All electric technology unlocking stranded assets

August 1, 2016

Forsys Subsea’s Craig Ferguson and Zahid Hasan discuss a new integrated approach to how system designs and installation methods converge in a new generation of subsea architecture.

Images from Forsys Subsea.

The dramatic drop in oil prices has renewed interest in innovation and technologies that enable safe, environmentally responsible and cost effective development solutions. As increasing complexity of deepwater subsea projects has driven the industry away from standardization, we believe that early engagement, greater collaboration and a focus on technology are the key to making oil economically viable at US$50/bbl.

The total subsea EPCI scope to include SPS, SURF and installation will typically vary between 35-40% of total CAPEX, which is where the integrated EPCI model with a focus on technology can make the most impact. In the Asia Pacific region, operators are seeking technology solutions that allow them to unlock stranded developments that contain recoverable reserves in existing assets.

These are economically and technologically constrained by considerable tieback distances and host facilities with limited topsides expansion capacity. Fully all-electric subsea architectures combined with electrical heating for hydrate and wax mitigation and surveillance and data management services can significantly reduce the development cost of these marginal subsea tiebacks.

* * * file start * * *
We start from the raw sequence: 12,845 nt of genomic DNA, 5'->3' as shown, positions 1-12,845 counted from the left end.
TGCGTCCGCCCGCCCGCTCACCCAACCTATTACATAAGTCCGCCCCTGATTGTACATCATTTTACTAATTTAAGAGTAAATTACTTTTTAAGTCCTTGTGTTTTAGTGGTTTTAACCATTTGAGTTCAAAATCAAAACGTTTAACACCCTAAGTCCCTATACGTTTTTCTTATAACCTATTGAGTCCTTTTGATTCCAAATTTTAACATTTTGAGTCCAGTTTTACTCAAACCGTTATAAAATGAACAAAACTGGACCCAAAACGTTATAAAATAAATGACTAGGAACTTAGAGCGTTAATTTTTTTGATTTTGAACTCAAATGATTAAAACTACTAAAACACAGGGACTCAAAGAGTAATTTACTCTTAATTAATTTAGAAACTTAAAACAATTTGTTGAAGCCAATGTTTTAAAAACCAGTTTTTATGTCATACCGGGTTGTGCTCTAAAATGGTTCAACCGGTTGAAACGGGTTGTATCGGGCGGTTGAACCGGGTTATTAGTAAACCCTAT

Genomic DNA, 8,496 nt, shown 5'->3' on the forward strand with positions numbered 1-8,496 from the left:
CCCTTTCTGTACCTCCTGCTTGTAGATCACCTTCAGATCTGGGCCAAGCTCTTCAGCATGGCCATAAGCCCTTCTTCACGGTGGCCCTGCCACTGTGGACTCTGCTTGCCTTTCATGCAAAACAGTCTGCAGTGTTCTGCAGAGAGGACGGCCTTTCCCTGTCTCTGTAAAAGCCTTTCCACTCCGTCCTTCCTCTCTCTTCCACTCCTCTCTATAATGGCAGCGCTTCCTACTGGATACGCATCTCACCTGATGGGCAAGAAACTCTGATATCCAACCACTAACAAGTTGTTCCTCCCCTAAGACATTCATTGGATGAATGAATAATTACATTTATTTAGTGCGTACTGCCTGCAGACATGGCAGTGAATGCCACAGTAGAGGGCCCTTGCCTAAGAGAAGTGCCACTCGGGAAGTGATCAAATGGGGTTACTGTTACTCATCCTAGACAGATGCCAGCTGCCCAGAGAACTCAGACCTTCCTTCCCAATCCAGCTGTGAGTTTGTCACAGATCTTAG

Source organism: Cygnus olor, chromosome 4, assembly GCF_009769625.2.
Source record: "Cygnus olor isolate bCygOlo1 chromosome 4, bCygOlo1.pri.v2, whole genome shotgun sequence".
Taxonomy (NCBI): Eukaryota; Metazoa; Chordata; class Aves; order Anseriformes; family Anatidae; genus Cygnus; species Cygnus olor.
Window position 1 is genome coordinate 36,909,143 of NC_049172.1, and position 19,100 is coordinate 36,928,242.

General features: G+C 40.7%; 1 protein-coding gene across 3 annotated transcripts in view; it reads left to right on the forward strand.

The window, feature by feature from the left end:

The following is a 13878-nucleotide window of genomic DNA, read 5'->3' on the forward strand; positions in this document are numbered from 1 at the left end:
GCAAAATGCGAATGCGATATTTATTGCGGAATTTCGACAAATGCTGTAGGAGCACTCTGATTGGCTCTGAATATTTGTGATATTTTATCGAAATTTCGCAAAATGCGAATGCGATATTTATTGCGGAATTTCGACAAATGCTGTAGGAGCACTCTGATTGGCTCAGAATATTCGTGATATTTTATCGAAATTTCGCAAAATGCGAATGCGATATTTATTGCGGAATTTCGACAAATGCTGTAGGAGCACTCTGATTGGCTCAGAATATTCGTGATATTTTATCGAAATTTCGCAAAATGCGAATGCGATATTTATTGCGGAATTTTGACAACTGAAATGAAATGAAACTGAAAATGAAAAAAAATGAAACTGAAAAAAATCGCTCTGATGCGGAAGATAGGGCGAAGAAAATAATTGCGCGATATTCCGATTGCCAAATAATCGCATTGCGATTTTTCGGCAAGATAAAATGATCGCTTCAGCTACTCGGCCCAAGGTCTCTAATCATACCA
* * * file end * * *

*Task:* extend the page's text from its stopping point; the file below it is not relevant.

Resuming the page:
Additionally, they allow for lower operational expenditure through enhanced diagnostics and feedback from the subsea system. The objective of the stranded asset studies is to evaluate, through Forsys Subsea’s integrated approach, the use of all-electric technologies to the extent that not only will the hydraulic conduits in the subsea umbilical be suppressed but also any chemical injection lines can be eliminated.

This could be achieved through compact high voltage DC power transmission cables with integrated fiber optics, leaving only a small volume of required chemicals for injection that subsea storage technology could enable.